Previous caesarean delivery and the risk of unexplained stillbirth: retrospective cohort study and meta-analysis
BJOG: An International Journal of Obstetrics & Gynaecology
MetadataShow full item record
Moraitis, A., Oliver-Williams, C., Wood, A., Fleming, M., Pell, J., & Smith, G. (2015). Previous caesarean delivery and the risk of unexplained stillbirth: retrospective cohort study and meta-analysis. BJOG: An International Journal of Obstetrics & Gynaecology, 122 1467-1474. https://doi.org/10.1111/1471-0528.13461
Objective To determine whether caesarean delivery in the first pregnancy is a risk factor for unexplained antepartum stillbirth in the second. Design A population based retrospective cohort study and meta-analysis. Setting All maternity units in Scotland. Participants 128 585 second births, 1999-2008. Methods Time-to-event analysis and random effect meta-analysis. Main outcome measure Risk of unexplained antepartum stillbirth in the second pregnancy. Results There were 88 stillbirths among 23 688 women with a previous caesarean (2.34 per 10 000 women per week) and 288 stillbirths in 104 897 women who previously delivered vaginally (1.67 per 10 000 women per week, p=0.002). When analysed by cause, women with a previous caesarean had an increased risk (hazard ratio [95%CI], p) of unexplained stillbirth (1.47 [1.12–1.94], p=0.006) and, as previously observed, the excess risk was apparent from 34 weeks onwards. The risk did not differ in relation to the indication of the caesarean and was independent of maternal characteristics and previous obstetric complications. We identified three other comparable studies (two in North America and one in Europe), and meta-analysis of these studies showed a statistically significant association between previous caesarean delivery and the risk of antepartum stillbirth in the second pregnancy (pooled hazard ratio [HR], 1.40; 95% CI 1.10–1.77, p=0.006). Conclusion Women who have had a previous caesarean delivery are at increased risk of unexplained stillbirth in the second pregnancy.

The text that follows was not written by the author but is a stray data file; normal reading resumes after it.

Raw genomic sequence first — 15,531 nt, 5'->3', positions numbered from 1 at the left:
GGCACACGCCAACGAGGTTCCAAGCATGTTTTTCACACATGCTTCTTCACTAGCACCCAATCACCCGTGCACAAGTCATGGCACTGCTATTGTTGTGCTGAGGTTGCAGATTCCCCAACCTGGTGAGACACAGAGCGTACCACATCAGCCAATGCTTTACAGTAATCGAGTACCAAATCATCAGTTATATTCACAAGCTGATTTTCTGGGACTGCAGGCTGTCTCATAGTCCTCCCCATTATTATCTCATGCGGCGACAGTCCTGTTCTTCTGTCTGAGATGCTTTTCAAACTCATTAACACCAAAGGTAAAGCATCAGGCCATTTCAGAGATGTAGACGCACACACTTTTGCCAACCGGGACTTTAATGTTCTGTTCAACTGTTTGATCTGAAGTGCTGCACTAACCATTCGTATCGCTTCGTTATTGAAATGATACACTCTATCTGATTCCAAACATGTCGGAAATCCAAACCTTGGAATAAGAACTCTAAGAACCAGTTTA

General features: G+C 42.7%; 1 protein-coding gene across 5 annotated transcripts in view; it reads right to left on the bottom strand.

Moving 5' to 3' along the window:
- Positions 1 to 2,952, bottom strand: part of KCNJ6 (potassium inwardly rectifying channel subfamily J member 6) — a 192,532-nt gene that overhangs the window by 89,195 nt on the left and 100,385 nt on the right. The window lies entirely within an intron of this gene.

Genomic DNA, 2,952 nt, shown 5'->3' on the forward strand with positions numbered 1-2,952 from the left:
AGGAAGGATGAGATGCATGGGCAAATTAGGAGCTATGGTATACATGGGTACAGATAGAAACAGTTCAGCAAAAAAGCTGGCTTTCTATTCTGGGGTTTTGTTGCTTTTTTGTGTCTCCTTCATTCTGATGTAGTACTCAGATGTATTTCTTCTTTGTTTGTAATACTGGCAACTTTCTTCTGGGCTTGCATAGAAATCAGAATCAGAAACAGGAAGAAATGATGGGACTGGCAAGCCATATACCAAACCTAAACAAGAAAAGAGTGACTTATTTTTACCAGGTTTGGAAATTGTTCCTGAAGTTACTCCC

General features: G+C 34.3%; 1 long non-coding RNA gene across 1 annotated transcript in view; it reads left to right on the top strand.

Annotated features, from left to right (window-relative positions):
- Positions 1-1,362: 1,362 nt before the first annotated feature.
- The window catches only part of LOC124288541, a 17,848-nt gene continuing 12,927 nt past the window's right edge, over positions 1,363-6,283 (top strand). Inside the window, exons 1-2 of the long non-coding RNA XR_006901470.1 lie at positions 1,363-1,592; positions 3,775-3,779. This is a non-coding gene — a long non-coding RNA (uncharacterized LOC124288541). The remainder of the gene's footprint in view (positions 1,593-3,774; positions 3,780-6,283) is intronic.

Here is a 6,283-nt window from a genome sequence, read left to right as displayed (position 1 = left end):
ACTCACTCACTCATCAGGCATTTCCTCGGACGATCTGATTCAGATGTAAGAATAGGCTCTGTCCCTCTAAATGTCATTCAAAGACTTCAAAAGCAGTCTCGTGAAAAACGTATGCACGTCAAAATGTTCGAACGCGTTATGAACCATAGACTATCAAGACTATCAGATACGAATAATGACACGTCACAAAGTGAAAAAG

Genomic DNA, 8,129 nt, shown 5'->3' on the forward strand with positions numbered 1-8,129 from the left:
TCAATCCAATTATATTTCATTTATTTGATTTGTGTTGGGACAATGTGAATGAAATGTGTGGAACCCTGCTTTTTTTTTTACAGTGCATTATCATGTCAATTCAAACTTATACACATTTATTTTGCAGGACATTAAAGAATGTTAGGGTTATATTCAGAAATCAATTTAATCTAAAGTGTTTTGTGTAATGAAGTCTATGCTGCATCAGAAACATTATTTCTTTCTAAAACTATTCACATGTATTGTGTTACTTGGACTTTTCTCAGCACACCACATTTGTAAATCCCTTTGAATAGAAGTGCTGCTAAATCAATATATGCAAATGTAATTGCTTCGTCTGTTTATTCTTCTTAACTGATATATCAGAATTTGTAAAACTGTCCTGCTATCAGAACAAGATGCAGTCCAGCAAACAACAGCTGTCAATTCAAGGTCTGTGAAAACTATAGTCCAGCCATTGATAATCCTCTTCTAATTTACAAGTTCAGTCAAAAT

Caesarean, unexplained, stillbirth, second pregnancy
The work was supported by the NIHR Cambridge Comprehensive Biomedical Research Centre. The funding bodies had no role in any aspect of the conduct, analysis or presentation of this study.
British Heart Foundation (RG/08/014/24067)
External DOI: https://doi.org/10.1111/1471-0528.13461
This record's URL: https://www.repository.cam.ac.uk/handle/1810/248172